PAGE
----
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The AAPG/Datapages Combined Publications Database

CSPG Special Publications


Sedimentology of Gravels and Conglomerates — Memoir 10, 1984
Pages 237-258
Ancient Fan-Delta Systems

Mass-Flow Conglomerates in a Submarine Canyon: Abrioja Fan-Delta, Pliocene, Southeast Spain

George Postma


In the Early - Middle Pliocene, a conglomeratic fan-delta (Abrioja Formation) prograded approximately 15 km southeastwards in a confined canyon in the Almeria Basin. The canyon was 2 - 4 km wide and 100 - 200 m deep. It probably originated from rifting of the area between the metamorphic basement blocks of the Sierra de Gador and the Sierra Alhamilla.

The Abrioja fan-delta sequence, which filled the canyon is as follows (from top to bottom): 1) Alluvial fan and coastal plain deposits with paleosols; 2) Sediments of a transition zone (beach, nearshore and delta front); 3) Upper delta slope sediments, with tangential foresets of pebbly sandstones; 4) Lower delta slope sediments, with parallel bedded conglomerates, sandstones and pebbly mudstones; 5) Pro-delta sediments, with heavily bioturbated muds.

Detailed study of the subaqueous part of the fan-delta has shown that the gravel and sand were transported mainly by sediment gravity flows. The various facies described from the subaqueous fan-delta reflect different kinds of mass flow behaviour. Slumping in the upper part of the delta slope was probably the main sediment source for the conglomeratic beds of the lower delta slope, which were deposited in troughs downslope from the slump scar. The slump scars have been filled again with sediment from the transition zone.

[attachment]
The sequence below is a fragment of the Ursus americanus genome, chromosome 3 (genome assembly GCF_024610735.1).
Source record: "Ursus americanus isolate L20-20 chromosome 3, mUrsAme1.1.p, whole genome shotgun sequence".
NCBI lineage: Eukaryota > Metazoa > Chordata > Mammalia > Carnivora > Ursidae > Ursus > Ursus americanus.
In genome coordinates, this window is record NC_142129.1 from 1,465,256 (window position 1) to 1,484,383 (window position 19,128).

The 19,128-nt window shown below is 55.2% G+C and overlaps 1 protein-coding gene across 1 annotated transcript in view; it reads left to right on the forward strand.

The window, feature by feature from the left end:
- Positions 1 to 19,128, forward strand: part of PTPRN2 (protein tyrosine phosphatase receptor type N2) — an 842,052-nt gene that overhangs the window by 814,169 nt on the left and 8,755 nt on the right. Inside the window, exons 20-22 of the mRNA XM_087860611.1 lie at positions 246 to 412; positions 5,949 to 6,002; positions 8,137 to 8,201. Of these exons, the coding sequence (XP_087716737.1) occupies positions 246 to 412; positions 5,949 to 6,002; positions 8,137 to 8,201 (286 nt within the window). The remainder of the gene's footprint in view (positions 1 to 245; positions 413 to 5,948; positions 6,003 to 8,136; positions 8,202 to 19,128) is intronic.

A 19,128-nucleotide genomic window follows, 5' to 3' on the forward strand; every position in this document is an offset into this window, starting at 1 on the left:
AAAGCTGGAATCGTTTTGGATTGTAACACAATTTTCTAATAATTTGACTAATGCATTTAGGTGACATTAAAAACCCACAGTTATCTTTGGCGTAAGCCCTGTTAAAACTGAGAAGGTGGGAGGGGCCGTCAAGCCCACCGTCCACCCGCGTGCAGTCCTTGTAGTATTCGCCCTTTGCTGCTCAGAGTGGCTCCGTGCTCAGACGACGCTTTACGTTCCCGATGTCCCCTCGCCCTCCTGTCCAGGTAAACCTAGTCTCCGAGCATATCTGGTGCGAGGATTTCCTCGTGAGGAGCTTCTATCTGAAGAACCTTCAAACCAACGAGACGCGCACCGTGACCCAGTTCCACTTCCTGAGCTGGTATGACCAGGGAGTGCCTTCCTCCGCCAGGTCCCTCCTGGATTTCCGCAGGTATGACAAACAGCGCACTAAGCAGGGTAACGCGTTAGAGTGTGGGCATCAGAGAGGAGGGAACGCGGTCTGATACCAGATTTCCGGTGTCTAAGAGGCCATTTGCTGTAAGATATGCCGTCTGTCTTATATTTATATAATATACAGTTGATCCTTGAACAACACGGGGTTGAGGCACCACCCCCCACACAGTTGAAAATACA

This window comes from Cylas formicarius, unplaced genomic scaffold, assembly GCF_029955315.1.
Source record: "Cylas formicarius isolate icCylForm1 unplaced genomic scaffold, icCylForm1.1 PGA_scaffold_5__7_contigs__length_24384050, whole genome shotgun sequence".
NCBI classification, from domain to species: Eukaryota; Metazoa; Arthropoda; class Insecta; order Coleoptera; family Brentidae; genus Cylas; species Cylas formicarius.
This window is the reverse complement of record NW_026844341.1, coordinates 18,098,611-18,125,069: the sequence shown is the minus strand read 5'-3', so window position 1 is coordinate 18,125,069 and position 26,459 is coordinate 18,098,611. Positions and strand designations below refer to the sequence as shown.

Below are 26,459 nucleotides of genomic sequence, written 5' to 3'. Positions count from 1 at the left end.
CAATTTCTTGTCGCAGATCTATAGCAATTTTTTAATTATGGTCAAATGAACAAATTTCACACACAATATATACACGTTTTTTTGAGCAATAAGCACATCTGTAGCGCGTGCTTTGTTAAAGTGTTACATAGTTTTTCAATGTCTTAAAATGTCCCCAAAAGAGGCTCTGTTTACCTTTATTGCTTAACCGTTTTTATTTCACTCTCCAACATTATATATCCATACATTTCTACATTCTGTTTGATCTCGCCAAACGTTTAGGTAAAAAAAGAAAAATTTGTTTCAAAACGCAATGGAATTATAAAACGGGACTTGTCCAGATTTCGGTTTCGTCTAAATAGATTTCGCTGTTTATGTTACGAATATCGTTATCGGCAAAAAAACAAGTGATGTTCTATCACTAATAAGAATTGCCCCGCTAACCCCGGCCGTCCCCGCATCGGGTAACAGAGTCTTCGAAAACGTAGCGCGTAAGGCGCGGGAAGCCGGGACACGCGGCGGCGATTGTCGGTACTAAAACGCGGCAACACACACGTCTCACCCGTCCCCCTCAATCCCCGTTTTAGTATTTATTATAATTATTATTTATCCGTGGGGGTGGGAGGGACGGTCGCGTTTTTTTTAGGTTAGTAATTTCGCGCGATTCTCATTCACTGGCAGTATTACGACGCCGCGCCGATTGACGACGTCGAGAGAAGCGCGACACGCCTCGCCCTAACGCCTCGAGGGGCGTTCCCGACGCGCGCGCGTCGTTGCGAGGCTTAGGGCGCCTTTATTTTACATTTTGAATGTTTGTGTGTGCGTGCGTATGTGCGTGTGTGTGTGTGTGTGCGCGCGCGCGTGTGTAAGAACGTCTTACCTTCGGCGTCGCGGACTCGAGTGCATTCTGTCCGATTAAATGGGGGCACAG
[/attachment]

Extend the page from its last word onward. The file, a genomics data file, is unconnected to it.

From several conglomerate beds, some important structures have been described: a) Asymmetric conglomerate beds show a type of back-set bedding. These ‘backsets’ are indicated by either a diffuse, centimetre thin sandy zone or by a preferred pebble alignment. They are interpreted as shear zones due to downslope transmitted compression. The compression is probably due to resedimentation at the upslope-side of the gravel body. b) The head of a structureless, polymict gravel flow deposit shows straight troughs, of ca. 50 cm in cross-section filled with pebbly sandstone, issuing from this body. c) At the base and on the top of some conglomerate beds, evenly-stratified sandstones may have originated from flow surges, rather than from (basal) shearing. The sediment for the flow surges may have been progressively winnowed by liquefaction and gravity from the margins of a gravel flow, a process which was studied from experiments described here, and has been named gravity-winnowing.

Conglomerate beds in the canyon are covered by (pebbly) mudstones which were probably deposited during periods of ‘normal’ sedimentation conditions.

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